History of elephants in EuropeThe history of elephants in Europe dates back to the ice ages, when mammoths (various species of prehistoric elephant) roamed the northern parts of the Earth, from Europe to North America. However, these became extinct several thousand years ago, and Europe subsequently went for a long time without any elephants.
Louis IX of France gave an elephant to King Henry III of England, for his menagerie in the Tower of London in 1224/5. Drawn from life by the historian Matthew Paris for his Chronica Majora, it was the first elephant to be seen in England snce Claudius' war elephant. It is supposed to have died in 1257 from drinking too much red wine. It is carved on a contemporary miserichord in Exeter Cathedral.
(Henry III's elephant may be the inspiration for the heraldic device 'Elephant and Castle,' the arms of the Cutlers' Company of London, a guild founded in the 13th Century responsible for making scissors, knives and the like. Its heraldry survived in an 18th century pub sign that in turn gave its name to a largely modern district in South London).
In the 1470s, King Christian I of Denmark founded a chivalric order, the Order of the Elephant, and had it confirmed by Pope Sixtus IV. The order is named for the battle elephants which symbolized the Christian Crusades. Today, it continues to be awarded under statutes established by King Christian V in 1693, amended in 1958 to permit the admission of women to the order.
Suleyman the Elephant, a present from the Portuguese King to Maximilian I, Holy Roman Emperor (1459-1519) had his portrait drawn by the German artists Hans Burgkmair the Elder (1473-1531), Albrecht Altdorfer and Albrecht Dürer.
Suleyman the Elephant, a present from the Portuguese King John III to Archduke Maximilian (later Holy Roman Emperor) arrived in Valladolid in 1551, was then shipped to Genoa, and travelled overland to Hall, sailing from there on 22 January 1552 with Maximilian on the Inn to Vienna, festively entering the city on 7 May 1552. A wave of "elephant enthusiasms" followed, and Suleyman was a popular subject for artists and poets. He was installed in the menagerie of Schloß Kaiser-Ebersdorf, but died in December 1553. Maximillian had a commemorative medal by sculptor Michael Fuchs issued. His front right foot and part of a shoulder-blade were given to the mayor of Vienna, Sebastian Huetstocker, and the bones were fashioned into a chair that currently resides at the Kremsmunster abbey. The rest of the body was stuffed and exhibited in Kaiserebersdorf until Maximillian, as Emperor, presented it as a gift to Albrecht V in Munich. After standing more than 100 years in the Old Academy, the body was transferred to the Bavarian national museum in 1928. The mummy deteriorated during World War II.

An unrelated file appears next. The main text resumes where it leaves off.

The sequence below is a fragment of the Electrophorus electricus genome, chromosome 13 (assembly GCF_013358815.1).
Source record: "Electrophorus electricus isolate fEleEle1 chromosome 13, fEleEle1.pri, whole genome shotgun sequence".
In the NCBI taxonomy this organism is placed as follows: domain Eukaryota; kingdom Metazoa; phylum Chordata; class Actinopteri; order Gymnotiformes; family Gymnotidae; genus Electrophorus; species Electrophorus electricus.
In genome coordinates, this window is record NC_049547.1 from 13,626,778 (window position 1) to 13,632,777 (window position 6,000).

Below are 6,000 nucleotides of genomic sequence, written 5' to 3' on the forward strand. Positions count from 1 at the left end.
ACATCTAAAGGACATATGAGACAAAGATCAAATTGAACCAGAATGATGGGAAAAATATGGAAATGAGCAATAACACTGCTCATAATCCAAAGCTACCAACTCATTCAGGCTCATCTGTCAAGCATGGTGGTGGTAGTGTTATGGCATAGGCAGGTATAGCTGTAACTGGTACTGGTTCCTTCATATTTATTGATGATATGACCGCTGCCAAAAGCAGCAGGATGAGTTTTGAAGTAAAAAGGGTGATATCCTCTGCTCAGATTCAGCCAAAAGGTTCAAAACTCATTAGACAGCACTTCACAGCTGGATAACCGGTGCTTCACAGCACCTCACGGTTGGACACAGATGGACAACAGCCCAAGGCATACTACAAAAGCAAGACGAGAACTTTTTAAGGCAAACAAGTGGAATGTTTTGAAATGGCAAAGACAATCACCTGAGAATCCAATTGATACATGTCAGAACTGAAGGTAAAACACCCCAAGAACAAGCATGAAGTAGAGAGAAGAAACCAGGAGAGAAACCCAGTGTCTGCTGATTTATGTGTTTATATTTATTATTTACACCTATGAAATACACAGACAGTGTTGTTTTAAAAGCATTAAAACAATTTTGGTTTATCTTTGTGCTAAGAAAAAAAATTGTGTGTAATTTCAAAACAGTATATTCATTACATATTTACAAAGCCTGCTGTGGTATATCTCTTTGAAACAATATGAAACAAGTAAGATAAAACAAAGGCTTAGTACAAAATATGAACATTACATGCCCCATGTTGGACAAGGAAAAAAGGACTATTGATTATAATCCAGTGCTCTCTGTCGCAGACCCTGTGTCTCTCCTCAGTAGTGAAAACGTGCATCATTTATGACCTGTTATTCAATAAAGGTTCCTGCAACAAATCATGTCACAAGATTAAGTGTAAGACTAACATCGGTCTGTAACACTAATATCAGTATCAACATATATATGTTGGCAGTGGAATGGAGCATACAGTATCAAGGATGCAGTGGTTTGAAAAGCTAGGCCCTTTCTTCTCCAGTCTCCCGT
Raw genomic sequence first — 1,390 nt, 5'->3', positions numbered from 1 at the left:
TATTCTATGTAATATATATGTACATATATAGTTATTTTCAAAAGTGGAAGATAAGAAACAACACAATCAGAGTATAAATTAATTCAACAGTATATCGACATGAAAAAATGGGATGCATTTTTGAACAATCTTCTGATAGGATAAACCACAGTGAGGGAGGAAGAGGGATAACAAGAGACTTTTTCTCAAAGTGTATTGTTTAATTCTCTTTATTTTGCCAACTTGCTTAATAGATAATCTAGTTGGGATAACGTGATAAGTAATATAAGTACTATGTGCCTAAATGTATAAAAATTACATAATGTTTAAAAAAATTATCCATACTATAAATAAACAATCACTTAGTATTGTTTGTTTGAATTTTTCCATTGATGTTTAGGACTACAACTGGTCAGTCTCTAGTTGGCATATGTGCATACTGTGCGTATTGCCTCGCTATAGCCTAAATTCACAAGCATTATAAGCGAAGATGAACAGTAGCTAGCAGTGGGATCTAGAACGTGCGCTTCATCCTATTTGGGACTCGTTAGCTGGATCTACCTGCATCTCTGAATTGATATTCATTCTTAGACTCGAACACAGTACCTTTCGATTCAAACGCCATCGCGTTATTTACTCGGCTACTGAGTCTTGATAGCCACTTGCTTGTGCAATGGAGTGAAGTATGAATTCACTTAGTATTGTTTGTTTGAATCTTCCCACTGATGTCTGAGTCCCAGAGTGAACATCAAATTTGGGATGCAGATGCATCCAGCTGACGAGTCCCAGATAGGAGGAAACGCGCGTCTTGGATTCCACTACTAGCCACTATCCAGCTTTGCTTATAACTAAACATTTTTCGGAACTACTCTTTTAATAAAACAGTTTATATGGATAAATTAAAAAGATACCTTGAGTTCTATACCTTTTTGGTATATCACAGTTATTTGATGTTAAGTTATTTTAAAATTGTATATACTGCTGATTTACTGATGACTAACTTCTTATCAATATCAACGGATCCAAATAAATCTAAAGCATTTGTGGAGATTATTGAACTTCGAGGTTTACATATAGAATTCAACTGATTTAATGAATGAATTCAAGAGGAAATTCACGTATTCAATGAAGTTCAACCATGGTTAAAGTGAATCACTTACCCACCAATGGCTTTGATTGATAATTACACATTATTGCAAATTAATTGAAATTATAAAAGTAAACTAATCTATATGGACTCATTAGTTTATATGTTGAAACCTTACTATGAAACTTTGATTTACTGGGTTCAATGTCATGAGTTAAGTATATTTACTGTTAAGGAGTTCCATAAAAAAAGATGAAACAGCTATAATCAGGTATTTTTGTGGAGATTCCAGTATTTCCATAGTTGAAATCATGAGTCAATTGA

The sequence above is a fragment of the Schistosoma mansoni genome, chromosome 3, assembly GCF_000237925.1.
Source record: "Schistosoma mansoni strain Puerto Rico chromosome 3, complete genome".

Hanno, or Annone, was a white elephant presented by King Manuel I of Portugal to Pope Leo X on the occasion of his coronation in 1514. He died, probably of an intestinal obstruction misdiagnosed as angina, with Pope Leo at his side in 1518. His story is told in Sylvio Bedini's The Pope's Elephant (Nashville: Sanders 1998).
"They Called him Suleyman: The Adventurous Journey of an Elephant from the Forests of Kerala to the Capital of Vienna in the middle of the sixteenth Century", Karl Saurer & Elena M.Hinshaw-Fischli, collected in Maritime Malabar and The Europeans, edited by : K. S. Mathew, Hope India Publications: Gurgaon, 2003 [ISBN 8178710293]